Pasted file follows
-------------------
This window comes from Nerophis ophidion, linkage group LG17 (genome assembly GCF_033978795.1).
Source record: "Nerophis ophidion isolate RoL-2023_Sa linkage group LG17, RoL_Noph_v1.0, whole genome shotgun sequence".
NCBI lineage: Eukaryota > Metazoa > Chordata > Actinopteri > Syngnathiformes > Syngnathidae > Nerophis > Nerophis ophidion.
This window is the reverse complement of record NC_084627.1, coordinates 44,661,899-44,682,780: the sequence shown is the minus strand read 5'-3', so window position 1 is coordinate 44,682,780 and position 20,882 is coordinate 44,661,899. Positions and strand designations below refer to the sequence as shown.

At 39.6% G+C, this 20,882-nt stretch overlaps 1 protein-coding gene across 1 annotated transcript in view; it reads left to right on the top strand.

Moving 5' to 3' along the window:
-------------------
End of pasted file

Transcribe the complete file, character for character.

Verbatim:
This window comes from Nerophis ophidion, linkage group LG17 (genome assembly GCF_033978795.1).
Source record: "Nerophis ophidion isolate RoL-2023_Sa linkage group LG17, RoL_Noph_v1.0, whole genome shotgun sequence".
NCBI lineage: Eukaryota > Metazoa > Chordata > Actinopteri > Syngnathiformes > Syngnathidae > Nerophis > Nerophis ophidion.
This window is the reverse complement of record NC_084627.1, coordinates 44,661,899-44,682,780: the sequence shown is the minus strand read 5'-3', so window position 1 is coordinate 44,682,780 and position 20,882 is coordinate 44,661,899. Positions and strand designations below refer to the sequence as shown.

At 39.6% G+C, this 20,882-nt stretch overlaps 1 protein-coding gene across 1 annotated transcript in view; it reads left to right on the top strand.

Moving 5' to 3' along the window: